There is no translation available.

Whose Ballet? Diasporan Waves and Black Genealogies for Dance

Monday, February 13, 2023 | 6pm (EST) / Virtual Event

The Hemispheric Institute and the Center for Ballet and the Arts cordially invite you to a dialogue with Brenda Dixon-Gottschild, Zane Booker, Theresa Ruth Howard, Zita Allen, Virginia Johnson, and Francesca Harper about their work, the histories of ballet, and the signal force of Blackness in shaping performance, repertoires, companies, dance scholarship, and dance memory. This event will mix movement and conversation, and attendees may either attend in person or via streaming on Zoom.  

This event has been curated by Brenda Dixon-Gottschild as part of her residency at the Institute celebrating the publication of her collection in the Hemispheric Institute Digital Video Library.

Brenda Dixon-Gottschild

Brenda Dixon-Gottschild is a distinguished Mellon Artist in Residence at the Hemispheric Institute for 2022-2023. As a scholar and writer, Dr. Dixon-Gottschild has worked to reveal the obscured legacy of Blackness in putatively white forms of dance and performance and to shine light on individuals and social worlds that have been long ignored by cultural historians. Dr. Dixon-Gottschild is Professor Emerita at Temple University and a former consultant for Dance Magazine. She is the author of four books: Digging the Africanist Presence in American Performance: Dance and Other Contexts, Waltzing in the Dark: African American Vaudeville and Race Politics in the Swing Era, The Black Dancing Body: A Geography from Coon to Cool, and Joan Myers Brown and the Audacious Hope of the Black Ballerina: A Biohistory of American Performance. During her career as a dancer and performer, she has been a member of the Mary Anthony Dance Theater, Joseph Chaikin’s Open Theater, and the Frank Silvera Writers’ Workshop actor’s unit. Dr. Dixon-Gottschild has become known for her innovative method of blending lecture and performance, blurring the distinctions between analysis and enjoyment, movement and thought. Together with her collaborator, Hellmut Gottschild, Dr. Dixon-Gottschild has sought to integrate thinking and dancing bodies. Together, they have pioneered what they have termed “movement theater discourse.”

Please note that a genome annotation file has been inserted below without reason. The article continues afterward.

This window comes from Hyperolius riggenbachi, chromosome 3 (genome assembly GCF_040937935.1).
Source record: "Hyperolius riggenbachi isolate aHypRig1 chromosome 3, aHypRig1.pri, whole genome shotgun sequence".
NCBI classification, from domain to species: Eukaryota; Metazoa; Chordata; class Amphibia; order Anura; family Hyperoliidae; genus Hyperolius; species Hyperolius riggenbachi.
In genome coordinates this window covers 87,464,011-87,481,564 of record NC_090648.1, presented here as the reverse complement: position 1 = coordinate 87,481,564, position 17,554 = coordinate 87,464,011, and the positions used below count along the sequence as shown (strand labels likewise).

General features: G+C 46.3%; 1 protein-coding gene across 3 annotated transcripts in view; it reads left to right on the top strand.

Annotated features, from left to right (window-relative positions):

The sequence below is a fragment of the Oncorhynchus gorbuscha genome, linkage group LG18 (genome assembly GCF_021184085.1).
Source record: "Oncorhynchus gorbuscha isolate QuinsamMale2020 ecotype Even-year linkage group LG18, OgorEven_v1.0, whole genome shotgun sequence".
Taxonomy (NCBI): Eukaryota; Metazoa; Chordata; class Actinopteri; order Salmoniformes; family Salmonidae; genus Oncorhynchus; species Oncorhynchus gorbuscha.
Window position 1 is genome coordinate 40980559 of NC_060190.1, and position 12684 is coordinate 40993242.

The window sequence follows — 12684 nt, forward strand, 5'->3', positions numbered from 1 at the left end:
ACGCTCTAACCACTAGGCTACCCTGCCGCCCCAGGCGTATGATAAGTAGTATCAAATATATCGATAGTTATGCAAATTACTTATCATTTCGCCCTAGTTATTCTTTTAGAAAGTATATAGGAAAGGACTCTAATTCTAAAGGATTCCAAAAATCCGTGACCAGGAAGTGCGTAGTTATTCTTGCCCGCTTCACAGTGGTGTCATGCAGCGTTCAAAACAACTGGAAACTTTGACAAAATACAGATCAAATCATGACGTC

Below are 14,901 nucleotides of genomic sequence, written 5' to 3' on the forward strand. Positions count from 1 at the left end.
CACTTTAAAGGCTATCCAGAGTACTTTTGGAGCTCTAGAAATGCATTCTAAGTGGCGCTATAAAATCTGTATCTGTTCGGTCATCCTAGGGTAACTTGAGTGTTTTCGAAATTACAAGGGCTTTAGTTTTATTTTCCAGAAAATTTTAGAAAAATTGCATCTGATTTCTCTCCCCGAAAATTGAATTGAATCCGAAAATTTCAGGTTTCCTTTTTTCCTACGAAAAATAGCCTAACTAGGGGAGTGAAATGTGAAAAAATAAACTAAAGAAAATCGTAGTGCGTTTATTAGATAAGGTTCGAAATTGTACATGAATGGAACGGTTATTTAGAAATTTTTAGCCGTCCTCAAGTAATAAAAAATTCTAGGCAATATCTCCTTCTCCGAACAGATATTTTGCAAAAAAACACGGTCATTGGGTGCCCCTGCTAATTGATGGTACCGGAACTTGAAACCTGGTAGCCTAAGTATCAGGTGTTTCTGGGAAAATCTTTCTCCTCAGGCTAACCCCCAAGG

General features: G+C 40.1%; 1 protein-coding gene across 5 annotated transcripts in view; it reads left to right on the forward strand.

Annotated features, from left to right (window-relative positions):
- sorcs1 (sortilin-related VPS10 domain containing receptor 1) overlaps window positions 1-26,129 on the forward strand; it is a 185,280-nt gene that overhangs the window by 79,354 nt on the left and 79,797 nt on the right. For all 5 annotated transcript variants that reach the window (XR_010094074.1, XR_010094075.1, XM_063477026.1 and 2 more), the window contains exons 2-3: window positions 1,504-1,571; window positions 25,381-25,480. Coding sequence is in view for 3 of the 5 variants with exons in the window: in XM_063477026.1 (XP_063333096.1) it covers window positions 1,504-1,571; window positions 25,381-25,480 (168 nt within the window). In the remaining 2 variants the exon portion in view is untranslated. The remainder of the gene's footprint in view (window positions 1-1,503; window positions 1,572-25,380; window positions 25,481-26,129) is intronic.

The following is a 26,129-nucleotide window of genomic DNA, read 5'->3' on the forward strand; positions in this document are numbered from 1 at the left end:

Zane Booker